Incredible Yucatan Discoveries: Mayan Ruin Day Trips

Sponsored by Princess Cruises

Whether you’re staying in Tulum, along the Riviera Maya, or vising multiple ports from your Princess Caribbean Cruise, you can channel your inner Indiana Jones, while touring Mayan ancient ruins. The mysterious Mayas lived throughout the Yucatan Peninsula in southeastern Mexico. On this stretch between the Gulf of Mexico and the Caribbean Sea, they built large cities with pyramids, temples, palaces, ceremonial structures and plazas — there are more than 20 ruins sites on the peninsula. Yet little is known about this lost civilization.

Clues have pointed to an intense knowledge of mathematics and the solar system, and of rituals that include human sacrifice; of a structured society, with priest-rulers, yet without a single ruler, nor capital. What’s clear is that the Mayas left behind some of the most impressive ruins in the world, famous sites that have been carefully rebuilt as well as jungle covered structures only recently discovered. We’ve highlighted some of the most intriguing sites below.


Setting: Cliff-top, overlooking the Caribbean Significance: Mayan fortress and city above the sea, with 60 impressively well-preserved buildings, dating from between 700 and 1000 A.D. Must-see: Peak into the Temple of the Frescoes and you’ll catch glimpses of a three-level mural symbolizing the Mayan Universe — the dark underworld, living order, and heavens. And stand in awe at the sea views from the summit of the imposing watchtower El Castillo.


Setting: Deep jungle, between two lakes Significance: Older than Chichen Itza and larger than Tulum, it’s believed that Coba was once the main trade city in the eastern Yucatan (from about 632 A.D. to 800 A.D.). Must-see: In Coba’s Nohoch Mul temple grouping you’ll find the tallest Mayan pyramid on the Yucatan Peninsula, at 138 feet. From the top, take in views of the jungle that overwhelms the mostly unexcavated, 26-acre site, with ruins just visible between the trees.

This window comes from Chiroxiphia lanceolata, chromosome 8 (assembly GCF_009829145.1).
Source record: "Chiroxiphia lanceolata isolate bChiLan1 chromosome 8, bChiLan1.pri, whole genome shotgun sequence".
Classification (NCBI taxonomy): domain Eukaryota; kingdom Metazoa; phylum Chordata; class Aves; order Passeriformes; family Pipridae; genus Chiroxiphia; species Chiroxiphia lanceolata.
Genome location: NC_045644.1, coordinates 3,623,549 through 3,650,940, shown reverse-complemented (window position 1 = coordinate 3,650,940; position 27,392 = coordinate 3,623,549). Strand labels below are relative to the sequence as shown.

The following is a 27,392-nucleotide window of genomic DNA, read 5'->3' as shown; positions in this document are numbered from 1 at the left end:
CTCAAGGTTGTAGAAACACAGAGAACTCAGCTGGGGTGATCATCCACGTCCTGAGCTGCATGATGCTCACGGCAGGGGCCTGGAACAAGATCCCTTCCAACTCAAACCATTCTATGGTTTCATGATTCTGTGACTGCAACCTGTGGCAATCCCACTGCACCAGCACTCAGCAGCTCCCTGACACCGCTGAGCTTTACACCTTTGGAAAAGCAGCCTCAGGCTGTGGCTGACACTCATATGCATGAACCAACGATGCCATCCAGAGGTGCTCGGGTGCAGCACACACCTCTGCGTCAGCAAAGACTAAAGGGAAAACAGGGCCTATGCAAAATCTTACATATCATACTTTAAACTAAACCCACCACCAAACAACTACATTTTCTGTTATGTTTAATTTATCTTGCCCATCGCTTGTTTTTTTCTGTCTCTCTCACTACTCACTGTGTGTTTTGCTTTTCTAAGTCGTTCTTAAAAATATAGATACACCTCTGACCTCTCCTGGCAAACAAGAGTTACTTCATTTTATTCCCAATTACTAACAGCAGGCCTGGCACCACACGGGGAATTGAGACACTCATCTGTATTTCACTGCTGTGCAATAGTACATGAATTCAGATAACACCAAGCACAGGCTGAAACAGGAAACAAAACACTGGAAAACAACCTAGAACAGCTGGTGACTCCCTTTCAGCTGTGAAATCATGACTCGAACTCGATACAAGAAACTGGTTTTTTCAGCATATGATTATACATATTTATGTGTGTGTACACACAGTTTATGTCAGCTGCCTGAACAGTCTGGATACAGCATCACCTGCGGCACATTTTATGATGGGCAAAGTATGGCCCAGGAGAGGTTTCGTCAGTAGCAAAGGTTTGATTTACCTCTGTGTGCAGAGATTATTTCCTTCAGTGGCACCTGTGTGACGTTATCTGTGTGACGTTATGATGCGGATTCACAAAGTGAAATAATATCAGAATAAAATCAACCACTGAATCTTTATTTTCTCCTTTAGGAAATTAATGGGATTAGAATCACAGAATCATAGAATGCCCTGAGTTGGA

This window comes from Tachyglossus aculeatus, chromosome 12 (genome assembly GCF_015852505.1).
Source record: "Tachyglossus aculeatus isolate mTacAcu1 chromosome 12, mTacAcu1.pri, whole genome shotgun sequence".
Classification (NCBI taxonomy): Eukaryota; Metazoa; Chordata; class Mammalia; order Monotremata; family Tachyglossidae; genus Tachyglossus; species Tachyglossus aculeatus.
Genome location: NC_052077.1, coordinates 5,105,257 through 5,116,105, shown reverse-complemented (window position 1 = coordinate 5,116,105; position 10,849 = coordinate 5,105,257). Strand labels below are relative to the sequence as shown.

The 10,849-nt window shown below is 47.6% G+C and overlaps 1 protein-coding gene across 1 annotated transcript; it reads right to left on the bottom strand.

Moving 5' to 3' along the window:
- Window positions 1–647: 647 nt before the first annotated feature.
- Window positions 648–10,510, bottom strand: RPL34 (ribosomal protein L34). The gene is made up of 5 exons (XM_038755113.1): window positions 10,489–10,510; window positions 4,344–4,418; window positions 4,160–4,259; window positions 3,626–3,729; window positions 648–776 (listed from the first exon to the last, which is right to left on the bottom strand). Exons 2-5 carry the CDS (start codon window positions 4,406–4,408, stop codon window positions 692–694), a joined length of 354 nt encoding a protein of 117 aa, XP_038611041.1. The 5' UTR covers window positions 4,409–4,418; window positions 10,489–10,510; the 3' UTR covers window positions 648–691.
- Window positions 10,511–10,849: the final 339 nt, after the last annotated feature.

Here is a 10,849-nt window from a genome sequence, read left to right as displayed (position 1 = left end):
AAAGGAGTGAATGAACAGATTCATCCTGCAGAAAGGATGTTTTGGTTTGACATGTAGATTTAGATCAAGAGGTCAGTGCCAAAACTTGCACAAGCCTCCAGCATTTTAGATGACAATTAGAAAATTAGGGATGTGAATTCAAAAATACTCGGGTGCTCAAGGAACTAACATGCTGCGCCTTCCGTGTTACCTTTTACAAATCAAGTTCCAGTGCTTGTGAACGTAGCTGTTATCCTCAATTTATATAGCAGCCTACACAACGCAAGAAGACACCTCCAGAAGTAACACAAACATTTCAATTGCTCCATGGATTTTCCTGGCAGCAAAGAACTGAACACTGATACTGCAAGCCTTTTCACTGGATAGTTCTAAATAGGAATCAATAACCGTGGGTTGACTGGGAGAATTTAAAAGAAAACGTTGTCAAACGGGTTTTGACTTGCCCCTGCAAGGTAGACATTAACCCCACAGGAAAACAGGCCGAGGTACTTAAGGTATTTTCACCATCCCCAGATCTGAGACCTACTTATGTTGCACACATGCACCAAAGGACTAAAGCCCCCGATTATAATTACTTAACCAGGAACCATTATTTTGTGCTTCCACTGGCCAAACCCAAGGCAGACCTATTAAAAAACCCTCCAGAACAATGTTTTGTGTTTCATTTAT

Setting: Agricultural area, then and now Significance: Ek Balam (“Dark Jaguar”) is a fairly new site in terms of excavation, and was probably an agricultural center. Must-see: The large and impressively restored Caracol includes a central pyramid that’s par with the highest pyramid at Chichen Itza and flanked by two smaller pyramids. Get a chill from the perfectly frightful stucco relief of an underworld god with gaping mouth on one of the ceremonial doors.


Setting: Clearing in the forest Significance: The best preserved and rebuilt of the Mayan ruins and one of the new Seven Wonders of the World. Don’t miss this one Must-see: Looking up at the millennium-old, 75-foot-high stone Pyramid of Kukulkan (aka El Castillo), dedicated to the feathered serpent god, you’ll find yourself caught up in the mystery of this place and people. Don’t miss the intricate carvings at the Temple of the Warriors, bloody history of the ball court — if you lost the soccer-like game of pok-a-tok, you lost your life.


Setting: Fertile plains of the Puuc Range Significance: Large and striking ceremonial complex, dating between 700 A.D. and 1000 A.D. Must-see: The tall Pyramid of the Magician, unusually egg-shaped at its base, offers some of the best views of the Yucatan. The smaller Great Pyramid breaks the mold with its construction on nine levels. Take time to view some of the most intricate stone carvings in the Yucatan — the Mayan hieroglyphics uncovered here have scholars pumped to discover more.

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